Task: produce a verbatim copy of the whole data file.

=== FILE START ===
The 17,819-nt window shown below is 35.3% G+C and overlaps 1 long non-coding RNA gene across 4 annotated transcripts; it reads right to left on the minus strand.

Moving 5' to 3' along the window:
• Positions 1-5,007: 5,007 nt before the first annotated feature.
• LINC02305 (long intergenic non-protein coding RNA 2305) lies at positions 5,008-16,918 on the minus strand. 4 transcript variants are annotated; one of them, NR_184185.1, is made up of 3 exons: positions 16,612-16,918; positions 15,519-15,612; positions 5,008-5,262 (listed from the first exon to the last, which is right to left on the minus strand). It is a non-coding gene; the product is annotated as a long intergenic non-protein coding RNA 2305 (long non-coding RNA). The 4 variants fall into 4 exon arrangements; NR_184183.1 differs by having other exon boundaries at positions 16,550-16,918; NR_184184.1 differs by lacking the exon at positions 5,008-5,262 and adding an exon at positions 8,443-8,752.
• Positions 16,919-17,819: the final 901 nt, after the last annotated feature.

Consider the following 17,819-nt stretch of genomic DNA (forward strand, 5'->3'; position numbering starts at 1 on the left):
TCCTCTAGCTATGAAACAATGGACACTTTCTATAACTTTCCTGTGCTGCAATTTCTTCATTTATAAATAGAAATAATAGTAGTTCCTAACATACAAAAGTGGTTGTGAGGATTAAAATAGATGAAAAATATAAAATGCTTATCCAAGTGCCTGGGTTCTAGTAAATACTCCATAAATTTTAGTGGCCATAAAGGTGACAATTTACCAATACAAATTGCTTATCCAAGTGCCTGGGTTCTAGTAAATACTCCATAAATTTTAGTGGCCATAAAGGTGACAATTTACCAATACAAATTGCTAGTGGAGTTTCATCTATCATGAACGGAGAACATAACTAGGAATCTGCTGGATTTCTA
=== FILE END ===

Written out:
The 17,819-nt window shown below is 35.3% G+C and overlaps 1 long non-coding RNA gene across 4 annotated transcripts; it reads right to left on the minus strand.

Moving 5' to 3' along the window:
• Positions 1-5,007: 5,007 nt before the first annotated feature.
• LINC02305 (long intergenic non-protein coding RNA 2305) lies at positions 5,008-16,918 on the minus strand. 4 transcript variants are annotated; one of them, NR_184185.1, is made up of 3 exons: positions 16,612-16,918; positions 15,519-15,612; positions 5,008-5,262 (listed from the first exon to the last, which is right to left on the minus strand). It is a non-coding gene; the product is annotated as a long intergenic non-protein coding RNA 2305 (long non-coding RNA). The 4 variants fall into 4 exon arrangements; NR_184183.1 differs by having other exon boundaries at positions 16,550-16,918; NR_184184.1 differs by lacking the exon at positions 5,008-5,262 and adding an exon at positions 8,443-8,752.
• Positions 16,919-17,819: the final 901 nt, after the last annotated feature.

Consider the following 17,819-nt stretch of genomic DNA (forward strand, 5'->3'; position numbering starts at 1 on the left):
TCCTCTAGCTATGAAACAATGGACACTTTCTATAACTTTCCTGTGCTGCAATTTCTTCATTTATAAATAGAAATAATAGTAGTTCCTAACATACAAAAGTGGTTGTGAGGATTAAAATAGATGAAAAATATAAAATGCTTATCCAAGTGCCTGGGTTCTAGTAAATACTCCATAAATTTTAGTGGCCATAAAGGTGACAATTTACCAATACAAATTGCTTATCCAAGTGCCTGGGTTCTAGTAAATACTCCATAAATTTTAGTGGCCATAAAGGTGACAATTTACCAATACAAATTGCTAGTGGAGTTTCATCTATCATGAACGGAGAACATAACTAGGAATCTGCTGGATTTCTA